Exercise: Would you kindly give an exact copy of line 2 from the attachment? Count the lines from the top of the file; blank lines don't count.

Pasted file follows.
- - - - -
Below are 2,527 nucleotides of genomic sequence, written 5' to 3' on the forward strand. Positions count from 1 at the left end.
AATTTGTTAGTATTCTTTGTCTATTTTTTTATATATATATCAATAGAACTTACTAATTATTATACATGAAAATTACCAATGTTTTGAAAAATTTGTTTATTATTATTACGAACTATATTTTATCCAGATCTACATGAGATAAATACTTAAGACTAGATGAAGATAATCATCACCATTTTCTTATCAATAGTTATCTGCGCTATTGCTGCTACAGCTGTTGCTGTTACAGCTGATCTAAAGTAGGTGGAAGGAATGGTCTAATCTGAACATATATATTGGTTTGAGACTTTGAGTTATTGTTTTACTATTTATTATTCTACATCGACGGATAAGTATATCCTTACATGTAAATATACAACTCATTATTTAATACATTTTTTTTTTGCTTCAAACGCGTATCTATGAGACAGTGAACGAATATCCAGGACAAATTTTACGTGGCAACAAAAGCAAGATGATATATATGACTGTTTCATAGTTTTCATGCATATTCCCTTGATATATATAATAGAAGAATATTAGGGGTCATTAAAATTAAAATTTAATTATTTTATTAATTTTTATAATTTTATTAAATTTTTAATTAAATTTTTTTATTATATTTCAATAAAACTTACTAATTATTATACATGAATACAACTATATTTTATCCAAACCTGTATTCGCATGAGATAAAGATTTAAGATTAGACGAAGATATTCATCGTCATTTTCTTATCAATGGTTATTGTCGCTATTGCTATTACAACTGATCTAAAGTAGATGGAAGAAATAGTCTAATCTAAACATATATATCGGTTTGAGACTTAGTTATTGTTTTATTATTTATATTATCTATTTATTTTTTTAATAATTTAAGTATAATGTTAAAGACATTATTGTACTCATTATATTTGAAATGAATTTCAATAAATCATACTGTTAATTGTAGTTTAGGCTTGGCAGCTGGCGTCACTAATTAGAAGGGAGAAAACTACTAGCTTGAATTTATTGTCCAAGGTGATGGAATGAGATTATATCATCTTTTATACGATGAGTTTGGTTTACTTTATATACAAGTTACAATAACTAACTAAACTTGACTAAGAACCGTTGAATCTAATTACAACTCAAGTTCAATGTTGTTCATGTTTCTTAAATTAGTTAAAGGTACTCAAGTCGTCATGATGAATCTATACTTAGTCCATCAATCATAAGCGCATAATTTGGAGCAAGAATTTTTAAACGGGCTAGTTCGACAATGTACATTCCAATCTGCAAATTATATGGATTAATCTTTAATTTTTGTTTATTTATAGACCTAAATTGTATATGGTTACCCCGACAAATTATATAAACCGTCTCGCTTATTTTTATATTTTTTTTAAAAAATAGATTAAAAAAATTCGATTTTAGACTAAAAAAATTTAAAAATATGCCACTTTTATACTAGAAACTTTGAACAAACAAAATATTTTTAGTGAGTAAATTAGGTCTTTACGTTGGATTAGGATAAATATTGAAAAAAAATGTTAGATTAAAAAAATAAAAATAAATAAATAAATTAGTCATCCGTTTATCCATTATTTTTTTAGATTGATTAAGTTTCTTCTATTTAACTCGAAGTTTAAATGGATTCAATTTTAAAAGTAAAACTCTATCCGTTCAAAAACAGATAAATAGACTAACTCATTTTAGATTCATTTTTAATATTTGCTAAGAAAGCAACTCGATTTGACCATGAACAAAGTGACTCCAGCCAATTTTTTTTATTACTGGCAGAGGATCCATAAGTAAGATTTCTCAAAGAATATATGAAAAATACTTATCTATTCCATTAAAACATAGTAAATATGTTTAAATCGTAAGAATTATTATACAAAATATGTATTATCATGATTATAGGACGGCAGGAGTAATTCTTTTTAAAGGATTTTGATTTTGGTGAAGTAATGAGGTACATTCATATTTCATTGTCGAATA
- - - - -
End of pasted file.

AATTTGTTAGTATTCTTTGTCTATTTTTTTATATATATATCAATAGAACTTACTAATTATTATACATGAAAATTACCAATGTTTTGAAAAATTTGTTTATTATTATTACGAACTATATTTTATCCAGATCTACATGAGATAAATACTTAAGACTAGATGAAGATAATCATCACCATTTTCTTATCAATAGTTATCTGCGCTATTGCTGCTACAGCTGTTGCTGTTACAGCTGATCTAAAGTAGGTGGAAGGAATGGTCTAATCTGAACATATATATTGGTTTGAGACTTTGAGTTATTGTTTTACTATTTATTATTCTACATCGACGGATAAGTATATCCTTACATGTAAATATACAACTCATTATTTAATACATTTTTTTTTTGCTTCAAACGCGTATCTATGAGACAGTGAACGAATATCCAGGACAAATTTTACGTGGCAACAAAAGCAAGATGATATATATGACTGTTTCATAGTTTTCATGCATATTCCCTTGATATATATAATAGAAGAATATTAGGGGTCATTAAAATTAAAATTTAATTATTTTATTAATTTTTATAATTTTATTAAATTTTTAATTAAATTTTTTTATTATATTTCAATAAAACTTACTAATTATTATACATGAATACAACTATATTTTATCCAAACCTGTATTCGCATGAGATAAAGATTTAAGATTAGACGAAGATATTCATCGTCATTTTCTTATCAATGGTTATTGTCGCTATTGCTATTACAACTGATCTAAAGTAGATGGAAGAAATAGTCTAATCTAAACATATATATCGGTTTGAGACTTAGTTATTGTTTTATTATTTATATTATCTATTTATTTTTTTAATAATTTAAGTATAATGTTAAAGACATTATTGTACTCATTATATTTGAAATGAATTTCAATAAATCATACTGTTAATTGTAGTTTAGGCTTGGCAGCTGGCGTCACTAATTAGAAGGGAGAAAACTACTAGCTTGAATTTATTGTCCAAGGTGATGGAATGAGATTATATCATCTTTTATACGATGAGTTTGGTTTACTTTATATACAAGTTACAATAACTAACTAAACTTGACTAAGAACCGTTGAATCTAATTACAACTCAAGTTCAATGTTGTTCATGTTTCTTAAATTAGTTAAAGGTACTCAAGTCGTCATGATGAATCTATACTTAGTCCATCAATCATAAGCGCATAATTTGGAGCAAGAATTTTTAAACGGGCTAGTTCGACAATGTACATTCCAATCTGCAAATTATATGGATTAATCTTTAATTTTTGTTTATTTATAGACCTAAATTGTATATGGTTACCCCGACAAATTATATAAACCGTCTCGCTTATTTTTATATTTTTTTTAAAAAATAGATTAAAAAAATTCGATTTTAGACTAAAAAAATTTAAAAATATGCCACTTTTATACTAGAAACTTTGAACAAACAAAATATTTTTAGTGAGTAAATTAGGTCTTTACGTTGGATTAGGATAAATATTGAAAAAAAATGTTAGATTAAAAAAATAAAAATAAATAAATAAATTAGTCATCCGTTTATCCATTATTTTTTTAGATTGATTAAGTTTCTTCTATTTAACTCGAAGTTTAAATGGATTCAATTTTAAAAGTAAAACTCTATCCGTTCAAAAACAGATAAATAGACTAACTCATTTTAGATTCATTTTTAATATTTGCTAAGAAAGCAACTCGATTTGACCATGAACAAAGTGACTCCAGCCAATTTTTTTTATTACTGGCAGAGGATCCATAAGTAAGATTTCTCAAAGAATATATGAAAAATACTTATCTATTCCATTAAAACATAGTAAATATGTTTAAATCGTAAGAATTATTATACAAAATATGTATTATCATGATTATAGGACGGCAGGAGTAATTCTTTTTAAAGGATTTTGATTTTGGTGAAGTAATGAGGTACATTCATATTTCATTGTCGAATA